PM’s message to media: Don’t let ‘bottom-lines’ distort role

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MANMOHANNew Delhi, August 24; While recognising the close linkages between the economic environment and the media, Prime Minister Manmohan Singh has said that in the ‘tussle between bottom-lines and headlines’, media organisations must not lose sight of their ‘primary directive’. This was its role of holding up a ‘mirror to society’, and helping ‘provide a corrective’.

Dr Singh was speaking at the opening of the National Media Centre, which he jointly inaugurated with United Progressive Alliance (UPA) chairperson, Sonia Gandhi. Located in central Delhi, the NMC will host the office of the Press Information Bureau (PIB), have state-of-the-art infrastructure, a press conference hall, media workroom and video conferencing facilities. The project was first conceptualized in the Eighth Fifth Year Plan, 21 years ago.

Looking back at the growth of the media since the 1990s, the PM said, “The media, not coincidentally, were among the principal beneficiaries of the wave of economic reforms.” Growing economic activity had created the need for ‘better and more intensive communication’. The increased reach of the media also opened up newer markets, ‘which benefited producers and consumers alike’. Dr Singh also highlighted five ‘technological advancements’ enabling media growth – ‘internet, telecom revolution, low cost broadcasting, social media, and cheaper publishing facilities’. Journalism, he recognised, could not be ‘divorced’ from the business of which it is a part.

But the growth brought with it a ‘special responsibility’. The PM emphasised that ‘credibility was the media’s currency’, and was ‘integral to the contract with the reader or viewer’. “A spirit of enquiry must not morph into a campaign of calumny. A witch-hunt is no substitute for investigative journalism. And personal prejudices must not replace the public good.” Dr Singh also flagged the need for ‘mature and wise’ handling of the ‘social media revolution’.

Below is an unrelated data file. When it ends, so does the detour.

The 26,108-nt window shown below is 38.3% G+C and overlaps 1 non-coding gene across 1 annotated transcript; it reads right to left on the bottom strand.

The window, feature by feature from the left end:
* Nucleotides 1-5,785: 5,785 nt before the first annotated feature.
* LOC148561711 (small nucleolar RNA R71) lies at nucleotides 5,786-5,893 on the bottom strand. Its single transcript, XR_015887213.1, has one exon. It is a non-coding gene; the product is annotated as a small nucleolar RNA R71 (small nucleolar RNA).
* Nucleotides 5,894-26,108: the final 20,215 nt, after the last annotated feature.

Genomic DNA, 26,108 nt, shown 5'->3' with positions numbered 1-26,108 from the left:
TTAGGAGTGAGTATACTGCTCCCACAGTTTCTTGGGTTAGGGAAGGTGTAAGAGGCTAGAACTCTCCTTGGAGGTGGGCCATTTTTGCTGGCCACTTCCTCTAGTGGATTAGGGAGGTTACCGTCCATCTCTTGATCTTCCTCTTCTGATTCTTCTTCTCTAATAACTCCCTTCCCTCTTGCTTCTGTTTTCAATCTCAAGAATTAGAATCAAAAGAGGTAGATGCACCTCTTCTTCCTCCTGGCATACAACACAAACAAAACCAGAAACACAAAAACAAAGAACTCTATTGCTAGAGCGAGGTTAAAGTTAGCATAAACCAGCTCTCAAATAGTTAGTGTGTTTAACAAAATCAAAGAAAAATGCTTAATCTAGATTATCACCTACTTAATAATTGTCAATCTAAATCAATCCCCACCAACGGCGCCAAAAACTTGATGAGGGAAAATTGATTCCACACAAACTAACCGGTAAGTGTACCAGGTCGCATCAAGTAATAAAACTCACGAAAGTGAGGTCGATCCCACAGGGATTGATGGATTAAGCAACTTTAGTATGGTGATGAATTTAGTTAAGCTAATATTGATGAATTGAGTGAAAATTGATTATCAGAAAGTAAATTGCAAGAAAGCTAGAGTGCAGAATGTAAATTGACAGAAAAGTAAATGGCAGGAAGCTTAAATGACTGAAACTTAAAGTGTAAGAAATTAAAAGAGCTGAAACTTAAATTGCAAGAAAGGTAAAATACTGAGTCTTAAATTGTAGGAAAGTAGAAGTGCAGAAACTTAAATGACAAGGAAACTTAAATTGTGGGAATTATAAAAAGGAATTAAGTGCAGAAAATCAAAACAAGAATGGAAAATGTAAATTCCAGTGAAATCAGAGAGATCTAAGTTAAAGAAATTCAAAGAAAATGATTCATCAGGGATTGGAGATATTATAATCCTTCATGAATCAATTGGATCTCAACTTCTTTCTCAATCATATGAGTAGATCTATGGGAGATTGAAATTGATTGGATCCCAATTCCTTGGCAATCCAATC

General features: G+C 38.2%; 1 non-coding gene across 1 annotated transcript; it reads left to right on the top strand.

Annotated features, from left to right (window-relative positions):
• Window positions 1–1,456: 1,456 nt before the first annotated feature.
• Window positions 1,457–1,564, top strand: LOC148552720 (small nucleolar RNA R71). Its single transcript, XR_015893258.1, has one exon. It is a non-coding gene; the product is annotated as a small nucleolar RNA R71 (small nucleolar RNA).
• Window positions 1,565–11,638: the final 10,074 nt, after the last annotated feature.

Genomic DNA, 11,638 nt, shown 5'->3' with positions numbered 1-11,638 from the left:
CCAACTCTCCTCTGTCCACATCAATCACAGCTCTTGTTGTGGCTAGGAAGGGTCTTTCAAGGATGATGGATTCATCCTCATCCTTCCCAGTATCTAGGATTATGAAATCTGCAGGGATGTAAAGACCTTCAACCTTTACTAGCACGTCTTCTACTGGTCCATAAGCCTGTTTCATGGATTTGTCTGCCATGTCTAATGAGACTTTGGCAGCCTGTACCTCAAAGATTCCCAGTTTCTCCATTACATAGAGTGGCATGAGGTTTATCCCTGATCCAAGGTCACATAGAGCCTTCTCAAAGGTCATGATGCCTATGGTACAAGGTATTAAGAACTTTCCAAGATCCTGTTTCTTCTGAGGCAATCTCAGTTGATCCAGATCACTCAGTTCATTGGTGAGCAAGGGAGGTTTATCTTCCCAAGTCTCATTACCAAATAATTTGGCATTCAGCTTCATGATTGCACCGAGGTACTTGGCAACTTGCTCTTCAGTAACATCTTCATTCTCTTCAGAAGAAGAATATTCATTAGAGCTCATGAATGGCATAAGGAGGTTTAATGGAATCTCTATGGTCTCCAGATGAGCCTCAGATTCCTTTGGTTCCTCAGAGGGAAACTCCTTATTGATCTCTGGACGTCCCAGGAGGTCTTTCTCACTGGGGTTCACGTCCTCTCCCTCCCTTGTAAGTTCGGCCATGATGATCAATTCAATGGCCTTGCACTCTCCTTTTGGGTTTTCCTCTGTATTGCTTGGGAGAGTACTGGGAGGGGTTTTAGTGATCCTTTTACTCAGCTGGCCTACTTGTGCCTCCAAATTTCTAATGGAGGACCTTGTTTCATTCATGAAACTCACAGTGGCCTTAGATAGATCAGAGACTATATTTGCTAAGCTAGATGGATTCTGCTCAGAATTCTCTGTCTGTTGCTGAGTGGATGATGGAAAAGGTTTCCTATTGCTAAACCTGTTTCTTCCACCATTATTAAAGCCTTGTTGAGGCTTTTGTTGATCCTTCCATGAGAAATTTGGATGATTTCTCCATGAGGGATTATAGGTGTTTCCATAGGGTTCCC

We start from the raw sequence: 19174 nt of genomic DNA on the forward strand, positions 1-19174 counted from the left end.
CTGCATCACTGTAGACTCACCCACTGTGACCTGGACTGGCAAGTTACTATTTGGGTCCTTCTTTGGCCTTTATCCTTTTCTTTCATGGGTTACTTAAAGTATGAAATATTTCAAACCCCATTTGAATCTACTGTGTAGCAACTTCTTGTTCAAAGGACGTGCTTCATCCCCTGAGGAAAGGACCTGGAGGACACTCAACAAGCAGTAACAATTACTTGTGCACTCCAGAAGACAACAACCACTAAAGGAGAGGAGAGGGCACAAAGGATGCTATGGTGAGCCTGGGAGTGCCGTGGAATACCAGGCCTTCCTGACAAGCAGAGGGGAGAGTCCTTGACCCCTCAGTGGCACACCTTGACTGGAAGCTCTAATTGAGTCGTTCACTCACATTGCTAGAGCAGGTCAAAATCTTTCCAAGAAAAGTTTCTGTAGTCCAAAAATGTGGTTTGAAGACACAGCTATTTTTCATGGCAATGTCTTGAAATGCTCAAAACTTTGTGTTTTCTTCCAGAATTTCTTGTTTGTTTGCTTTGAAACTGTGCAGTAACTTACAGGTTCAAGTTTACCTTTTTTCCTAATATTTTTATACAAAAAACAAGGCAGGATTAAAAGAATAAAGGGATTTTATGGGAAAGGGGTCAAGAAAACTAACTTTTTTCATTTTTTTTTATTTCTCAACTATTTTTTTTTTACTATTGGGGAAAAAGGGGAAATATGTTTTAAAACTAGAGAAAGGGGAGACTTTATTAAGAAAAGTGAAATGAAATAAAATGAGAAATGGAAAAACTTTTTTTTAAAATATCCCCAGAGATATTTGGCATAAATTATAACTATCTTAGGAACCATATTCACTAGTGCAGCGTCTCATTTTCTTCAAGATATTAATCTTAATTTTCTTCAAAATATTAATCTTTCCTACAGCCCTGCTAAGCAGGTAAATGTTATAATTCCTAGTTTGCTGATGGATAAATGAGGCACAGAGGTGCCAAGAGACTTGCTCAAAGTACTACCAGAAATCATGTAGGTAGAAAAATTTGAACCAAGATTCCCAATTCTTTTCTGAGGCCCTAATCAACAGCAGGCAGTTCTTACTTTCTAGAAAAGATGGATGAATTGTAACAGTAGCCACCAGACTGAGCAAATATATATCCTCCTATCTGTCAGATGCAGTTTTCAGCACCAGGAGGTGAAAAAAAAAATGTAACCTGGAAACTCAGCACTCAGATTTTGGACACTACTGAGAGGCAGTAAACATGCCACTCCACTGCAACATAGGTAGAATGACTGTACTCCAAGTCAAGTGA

The theme of freedom with responsibility found a place in Ms Gandhi’s remarks, who emphasised on the need to portray ‘news, information and analysis truthfully, objectively and speedily’. Saying that the media made the ‘political establishment uncomfortable’ at times, Ms Gandhi admitted that this was also because they were not ‘able to put forward their view effectively’. The UPA chairperson said that she did not favour ‘propaganda or publicity campaigns’, but people had a ‘right to information…and to make informed decisions’.

Minister for Information and Broadcasting, Manish Tewari, provided an overview of the media industry across platforms. He noted that despite a crisis in the print media globally with ‘iconic newspapers’ shutting down, Indian newspaper market had ‘bucked the trend’ and would grow at 10 percent. The broadcasting sector now had 795 channels, with news channels only occupying seven percent of total TV viewership. The minister reiterated his concern about the skewed, advertisement-dependent revenue models of channels, and hoped that digitization would help address it. With 86.7 crore mobile phones, 12.4 crore internet users, 8 crore people on Facebook, and 1.8 crore on Twitter, Mr Tewari said the new media was truly the ‘medium of the future’.

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